This ClassicNotes study guide focuses on the following six poems by Samuel Taylor Coleridge: “Sonnet: To the River,” “Christabel,” Frost at Midnight,” “The Nightingale,” “Kubla Khan,” and “Dejection: An Ode.” The collection of poems in this study guide highlights the various poetic styles of Coleridge (e.g., sonnets, lyric poems, and conversation poems) as well as the familiar motifs and themes that characterize his poetry.
Coleridge is perhaps best known for excelling in the “conversation” style of poetry. In his conversation poems, Coleridge created a one-sided dialogue in which he was the speaker and his family members (such as his son Hartley) and close friends (such as William Wordsworth) were the silent listeners.
The conversation poems included in this study guide are “Frost at Midnight,” “The Nightingale,” and “Dejection: An Ode.” In “Frost at Midnight,” Coleridge speaks to his sleeping infant son, Hartley, and reflects on his upbringing in the city, his childhood longing to return to his rural birthplace, and his dedication to ensuring that his son will develop an intimate relationship with nature. In “The Nightingale,” in which Coleridge addresses William Wordsworth and Wordsworth’s sister Dorothy, Coleridge’s appreciation and love of nature is once again the main topic of the poem. Coleridge also criticizes the phenomenon of poets projecting their own melancholy feelings upon nature and thus writing about nature as representative of their own sorrows and frustrations. Coleridge’s ending declaration in “The Nightingale,” that his son will develop a true appreciation of nature, mirrors the poet’s intentions for his son in “Frost at Midnight.” In “Dejection: An Ode,” Coleridge addresses his former lover, Sara Hutchinson, whom he refers to only as “Lady.” Coleridge describes how his sorrow over their relationship has dulled him emotionally and has stifled his creativity and imagination. The theme of nature is also present in this poem, since Coleridge hopes that the ominous-looking moon he sees will bring a storm that will enliven his emotions.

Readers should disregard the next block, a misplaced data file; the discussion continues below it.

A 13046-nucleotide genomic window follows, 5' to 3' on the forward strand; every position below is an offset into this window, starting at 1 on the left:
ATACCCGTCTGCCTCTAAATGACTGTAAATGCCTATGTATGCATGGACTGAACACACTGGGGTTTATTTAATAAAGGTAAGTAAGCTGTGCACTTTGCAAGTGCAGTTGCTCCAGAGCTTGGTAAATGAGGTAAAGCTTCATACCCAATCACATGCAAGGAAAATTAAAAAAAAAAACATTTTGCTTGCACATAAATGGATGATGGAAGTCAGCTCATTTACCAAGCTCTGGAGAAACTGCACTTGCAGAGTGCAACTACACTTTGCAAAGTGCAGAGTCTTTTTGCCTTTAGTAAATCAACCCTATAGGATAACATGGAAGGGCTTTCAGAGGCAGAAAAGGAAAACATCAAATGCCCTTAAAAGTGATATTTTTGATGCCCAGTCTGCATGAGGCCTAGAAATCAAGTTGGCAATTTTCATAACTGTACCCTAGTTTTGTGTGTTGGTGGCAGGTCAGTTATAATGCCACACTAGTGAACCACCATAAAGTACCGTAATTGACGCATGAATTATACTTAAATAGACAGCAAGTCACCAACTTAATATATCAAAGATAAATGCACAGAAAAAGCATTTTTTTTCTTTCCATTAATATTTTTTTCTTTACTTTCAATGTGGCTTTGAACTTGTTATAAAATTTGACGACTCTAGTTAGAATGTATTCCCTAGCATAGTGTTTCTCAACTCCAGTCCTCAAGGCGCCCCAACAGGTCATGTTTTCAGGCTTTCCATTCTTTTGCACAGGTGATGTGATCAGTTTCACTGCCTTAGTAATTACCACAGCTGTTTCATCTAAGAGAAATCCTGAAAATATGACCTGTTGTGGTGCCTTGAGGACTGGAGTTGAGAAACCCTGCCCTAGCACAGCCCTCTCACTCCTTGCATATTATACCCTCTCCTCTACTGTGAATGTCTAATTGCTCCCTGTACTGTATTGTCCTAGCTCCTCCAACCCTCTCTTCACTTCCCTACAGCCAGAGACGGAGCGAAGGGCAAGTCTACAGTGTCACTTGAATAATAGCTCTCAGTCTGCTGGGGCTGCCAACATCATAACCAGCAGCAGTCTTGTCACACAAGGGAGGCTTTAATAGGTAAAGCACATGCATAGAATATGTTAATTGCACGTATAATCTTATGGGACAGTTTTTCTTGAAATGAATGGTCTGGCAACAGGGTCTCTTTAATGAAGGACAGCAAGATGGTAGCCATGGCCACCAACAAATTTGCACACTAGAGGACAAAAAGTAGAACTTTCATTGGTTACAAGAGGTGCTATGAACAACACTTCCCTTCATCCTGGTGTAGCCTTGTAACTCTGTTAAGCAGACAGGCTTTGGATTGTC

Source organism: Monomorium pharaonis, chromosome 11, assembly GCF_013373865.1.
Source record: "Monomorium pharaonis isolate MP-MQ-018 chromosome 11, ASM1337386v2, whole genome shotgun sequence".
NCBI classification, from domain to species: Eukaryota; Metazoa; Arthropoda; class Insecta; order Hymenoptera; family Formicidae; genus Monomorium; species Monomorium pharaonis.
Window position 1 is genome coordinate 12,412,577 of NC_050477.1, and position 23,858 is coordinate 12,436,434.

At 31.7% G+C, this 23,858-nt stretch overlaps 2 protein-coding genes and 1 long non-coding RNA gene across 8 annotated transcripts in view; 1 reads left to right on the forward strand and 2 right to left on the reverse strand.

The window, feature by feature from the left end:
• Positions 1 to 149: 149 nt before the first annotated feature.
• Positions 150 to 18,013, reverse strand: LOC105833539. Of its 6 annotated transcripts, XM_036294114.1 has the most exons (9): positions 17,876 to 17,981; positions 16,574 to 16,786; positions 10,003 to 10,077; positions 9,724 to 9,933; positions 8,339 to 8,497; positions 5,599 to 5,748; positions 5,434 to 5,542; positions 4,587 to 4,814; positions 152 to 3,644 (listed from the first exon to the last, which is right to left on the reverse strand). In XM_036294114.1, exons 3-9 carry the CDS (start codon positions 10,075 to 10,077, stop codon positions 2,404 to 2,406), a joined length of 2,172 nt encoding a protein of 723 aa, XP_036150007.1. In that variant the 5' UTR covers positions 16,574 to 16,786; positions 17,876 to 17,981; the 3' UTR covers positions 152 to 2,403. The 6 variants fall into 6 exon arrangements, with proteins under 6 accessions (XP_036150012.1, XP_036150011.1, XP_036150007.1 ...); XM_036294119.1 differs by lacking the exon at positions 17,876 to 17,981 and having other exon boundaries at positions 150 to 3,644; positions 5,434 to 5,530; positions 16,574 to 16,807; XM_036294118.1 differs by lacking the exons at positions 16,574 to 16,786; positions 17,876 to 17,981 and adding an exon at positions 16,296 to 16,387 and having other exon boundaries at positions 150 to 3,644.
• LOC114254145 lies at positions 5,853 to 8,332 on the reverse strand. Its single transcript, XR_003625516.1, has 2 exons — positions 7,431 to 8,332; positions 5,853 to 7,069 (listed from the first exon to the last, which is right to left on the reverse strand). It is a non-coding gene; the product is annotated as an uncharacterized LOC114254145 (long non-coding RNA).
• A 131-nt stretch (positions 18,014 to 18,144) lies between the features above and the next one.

“Christabel” is a long lyric poem about a devout young maiden named Christabel and her efforts to save Geraldine, a young woman Christabel finds in the woods. Geraldine had been kidnapped from her father’s castle by unknown knights, who then abandoned her in the woods. In this tale of how Christabel takes Geraldine into her home and serves as the witness to and later the victim of Geraldine’s spells, Coleridge explores the struggles between sin and purity, as well as between religion and mysticism.
“Kubla Khan” is another lyric poem and is perhaps one of Coleridge’s best-known poems, alongside “The Rime of the Ancient Mariner.” The popular legend behind the creation of “Kubla Khan” is that Coleridge was inspired to write the poem after awaking from an opium-induced dream about an Asian emperor. The poem details the exploits of an explorer named Kubla Khan in the foreign land of Xanadu. In “Kubla Khan,” Coleridge explores the familiar themes of the powers and complexities of nature and mysticism.
In "Sonnet: To the River Otter", Coleridge once again explores the adult's longing for the innocence and happiness of childhood, as well as a longing for the idyllic pastoral life. The speaker of the home returns to a brook in his native countryside home and reflects on his fond childhood memories of experiencing the beauty, tranquility and constancy of nature.